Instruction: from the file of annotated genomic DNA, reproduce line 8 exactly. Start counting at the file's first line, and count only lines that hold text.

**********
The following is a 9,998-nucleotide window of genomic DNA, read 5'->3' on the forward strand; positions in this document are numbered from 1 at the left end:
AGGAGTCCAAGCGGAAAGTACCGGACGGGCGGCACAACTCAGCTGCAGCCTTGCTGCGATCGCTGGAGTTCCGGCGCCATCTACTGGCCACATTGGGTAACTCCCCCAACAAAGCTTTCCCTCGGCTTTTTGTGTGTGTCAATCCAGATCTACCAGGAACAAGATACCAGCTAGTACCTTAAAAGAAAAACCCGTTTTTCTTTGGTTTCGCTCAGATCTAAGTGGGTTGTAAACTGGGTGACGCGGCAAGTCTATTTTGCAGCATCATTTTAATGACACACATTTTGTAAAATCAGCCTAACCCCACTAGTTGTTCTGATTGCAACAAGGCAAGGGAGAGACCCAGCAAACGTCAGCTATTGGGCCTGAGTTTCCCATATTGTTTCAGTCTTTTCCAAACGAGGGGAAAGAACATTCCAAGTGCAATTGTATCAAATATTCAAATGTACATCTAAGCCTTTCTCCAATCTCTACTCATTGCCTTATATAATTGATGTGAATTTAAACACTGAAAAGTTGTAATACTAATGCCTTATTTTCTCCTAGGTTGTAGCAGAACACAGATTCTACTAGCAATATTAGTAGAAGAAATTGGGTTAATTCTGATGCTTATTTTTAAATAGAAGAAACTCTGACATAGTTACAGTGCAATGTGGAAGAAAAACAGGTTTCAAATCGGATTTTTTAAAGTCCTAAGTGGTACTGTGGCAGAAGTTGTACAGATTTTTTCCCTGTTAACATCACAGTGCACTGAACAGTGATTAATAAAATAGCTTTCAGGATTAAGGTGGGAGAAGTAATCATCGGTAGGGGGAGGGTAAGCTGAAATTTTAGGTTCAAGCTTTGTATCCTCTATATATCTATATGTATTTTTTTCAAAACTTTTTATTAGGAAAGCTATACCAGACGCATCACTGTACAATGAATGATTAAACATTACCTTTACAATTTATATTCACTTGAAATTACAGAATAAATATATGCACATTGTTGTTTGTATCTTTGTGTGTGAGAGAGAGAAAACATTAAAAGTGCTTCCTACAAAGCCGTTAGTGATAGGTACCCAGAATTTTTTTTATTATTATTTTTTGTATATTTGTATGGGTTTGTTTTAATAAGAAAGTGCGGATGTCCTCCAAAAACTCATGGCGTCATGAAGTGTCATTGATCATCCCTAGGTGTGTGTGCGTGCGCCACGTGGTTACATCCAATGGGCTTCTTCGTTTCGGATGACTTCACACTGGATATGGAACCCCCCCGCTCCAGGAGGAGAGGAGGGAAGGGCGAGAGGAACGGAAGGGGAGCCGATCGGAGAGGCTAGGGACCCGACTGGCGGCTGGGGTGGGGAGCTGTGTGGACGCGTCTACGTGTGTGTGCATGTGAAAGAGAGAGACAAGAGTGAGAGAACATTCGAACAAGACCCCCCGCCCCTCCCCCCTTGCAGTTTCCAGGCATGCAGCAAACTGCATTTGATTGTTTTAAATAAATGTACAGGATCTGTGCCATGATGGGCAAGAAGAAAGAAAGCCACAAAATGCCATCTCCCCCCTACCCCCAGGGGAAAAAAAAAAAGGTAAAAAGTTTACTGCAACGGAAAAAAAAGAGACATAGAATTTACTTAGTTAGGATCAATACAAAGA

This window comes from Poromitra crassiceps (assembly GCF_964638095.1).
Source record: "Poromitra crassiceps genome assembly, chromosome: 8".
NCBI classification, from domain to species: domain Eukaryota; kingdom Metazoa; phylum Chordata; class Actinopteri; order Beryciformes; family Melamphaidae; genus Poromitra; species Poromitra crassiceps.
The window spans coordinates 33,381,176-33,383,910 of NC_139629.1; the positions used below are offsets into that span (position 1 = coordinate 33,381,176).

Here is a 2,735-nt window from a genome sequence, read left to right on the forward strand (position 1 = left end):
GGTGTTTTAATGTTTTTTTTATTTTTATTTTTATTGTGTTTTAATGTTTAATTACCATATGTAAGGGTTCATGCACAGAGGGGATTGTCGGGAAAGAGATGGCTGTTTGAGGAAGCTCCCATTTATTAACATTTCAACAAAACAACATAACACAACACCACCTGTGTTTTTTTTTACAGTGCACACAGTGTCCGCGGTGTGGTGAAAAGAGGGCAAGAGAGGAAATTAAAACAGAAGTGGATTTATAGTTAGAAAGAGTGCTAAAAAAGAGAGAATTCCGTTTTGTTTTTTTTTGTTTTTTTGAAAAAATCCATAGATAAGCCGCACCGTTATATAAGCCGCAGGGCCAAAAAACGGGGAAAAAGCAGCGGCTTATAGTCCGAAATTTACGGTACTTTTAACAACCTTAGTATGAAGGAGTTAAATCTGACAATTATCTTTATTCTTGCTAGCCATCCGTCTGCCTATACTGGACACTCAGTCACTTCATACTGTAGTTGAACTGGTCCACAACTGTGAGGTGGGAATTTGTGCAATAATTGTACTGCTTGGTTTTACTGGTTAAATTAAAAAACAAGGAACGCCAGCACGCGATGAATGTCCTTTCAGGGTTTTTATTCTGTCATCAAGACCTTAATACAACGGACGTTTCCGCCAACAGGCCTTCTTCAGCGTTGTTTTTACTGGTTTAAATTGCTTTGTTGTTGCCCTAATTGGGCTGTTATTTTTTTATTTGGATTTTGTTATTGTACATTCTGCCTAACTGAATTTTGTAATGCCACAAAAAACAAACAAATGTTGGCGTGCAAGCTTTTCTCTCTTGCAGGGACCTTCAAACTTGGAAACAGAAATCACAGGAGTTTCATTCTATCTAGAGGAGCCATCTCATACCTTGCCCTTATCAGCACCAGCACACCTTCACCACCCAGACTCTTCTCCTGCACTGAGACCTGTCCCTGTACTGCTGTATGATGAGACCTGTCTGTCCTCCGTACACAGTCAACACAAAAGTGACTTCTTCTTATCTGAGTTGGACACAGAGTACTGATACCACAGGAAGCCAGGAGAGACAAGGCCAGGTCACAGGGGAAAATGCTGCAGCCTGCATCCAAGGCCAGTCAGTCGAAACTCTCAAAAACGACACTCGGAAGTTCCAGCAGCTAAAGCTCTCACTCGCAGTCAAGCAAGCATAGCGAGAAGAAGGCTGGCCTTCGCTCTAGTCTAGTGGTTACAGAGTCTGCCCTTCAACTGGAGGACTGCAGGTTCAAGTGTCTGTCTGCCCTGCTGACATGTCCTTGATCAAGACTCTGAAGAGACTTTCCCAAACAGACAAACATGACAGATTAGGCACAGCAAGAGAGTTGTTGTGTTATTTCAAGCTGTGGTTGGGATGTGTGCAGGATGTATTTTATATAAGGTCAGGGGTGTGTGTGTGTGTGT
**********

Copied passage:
GGTGTTTTAATGTTTTTTTTATTTTTATTTTTATTGTGTTTTAATGTTTAATTACCATATGTAAGGGTTCATGCACAGAGGGGATTGTCGGGAAAGAGATGGCTGTTTGAGGAAGCTCCCATTTATTAACATTTCAACAAAACAACATAACACAACACCACCTGTGTTTTTTTTTACAGTGCACACAGTGTCCGCGGTGTGGTGAAAAGAGGGCAAGAGAGGAAATTAAAACAGAAGTGGATTTATAGTTAGAAAGAGTGCTAAAAAAGAGAGAATTCCGTTTTGTTTTTTTTTGTTTTTTTGAAAAAATCCATAGATAAGCCGCACCGTTATATAAGCCGCAGGGCCAAAAAACGGGGAAAAAGCAGCGGCTTATAGTCCGAAATTTACGGTACTTTTAACAACCTTAGTATGAAGGAGTTAAATCTGACAATTATCTTTATTCTTGCTAGCCATCCGTCTGCCTATACTGGACACTCAGTCACTTCATACTGTAGTTGAACTGGTCCACAACTGTGAGGTGGGAATTTGTGCAATAATTGTACTGCTTGGTTTTACTGGTTAAATTAAAAAACAAGGAACGCCAGCACGCGATGAATGTCCTTTCAGGGTTTTTATTCTGTCATCAAGACCTTAATACAACGGACGTTTCCGCCAACAGGCCTTCTTCAGCGTTGTTTTTACTGGTTTAAATTGCTTTGTTGTTGCCCTAATTGGGCTGTTATTTTTTTATTTGGATTTTGTTATTGTACATTCTGCCTAACTGAATTTTGTAATGCCACAAAAAACAAACAAATGTTGGCGTGCAAGCTTTTCTCTCTTGCAGGGACCTTCAAACTTGGAAACAGAAATCACAGGAGTTTCATTCTATCTAGAGGAGCCATCTCATACCTTGCCCTTATCAGCACCAGCACACCTTCACCACCCAGACTCTTCTCCTGCACTGAGACCTGTCCCTGTACTGCTGTATGATGAGACCTGTCTGTCCTCCGTACACAGTCAACACAAAAGTGACTTCTTCTTATCTGAGTTGGACACAGAGTACTGATACCACAGGAAGCCAGGAGAGACAAGGCCAGGTCACAGGGGAAAATGCTGCAGCCTGCATCCAAGGCCAGTCAGTCGAAACTCTCAAAAACGACACTCGGAAGTTCCAGCAGCTAAAGCTCTCACTCGCAGTCAAGCAAGCATAGCGAGAAGAAGGCTGGCCTTCGCTCTAGTCTAGTGGTTACAGAGTCTGCCCTTCAACTGGAGGACTGCAGGTTCAAGTGTCTGTCTGCCCTGCTGACATGTCCTTGATCAAGACTCTGAAGAGACTTTCCCAAACAGACAAACATGACAGATTAGGCACAGCAAGAGAGTTGTTGTGTTATTTCAAGCTGTGGTTGGGATGTGTGCAGGATGTATTTTATATAAGGTCAGGGGTGTGTGTGTGTGTGT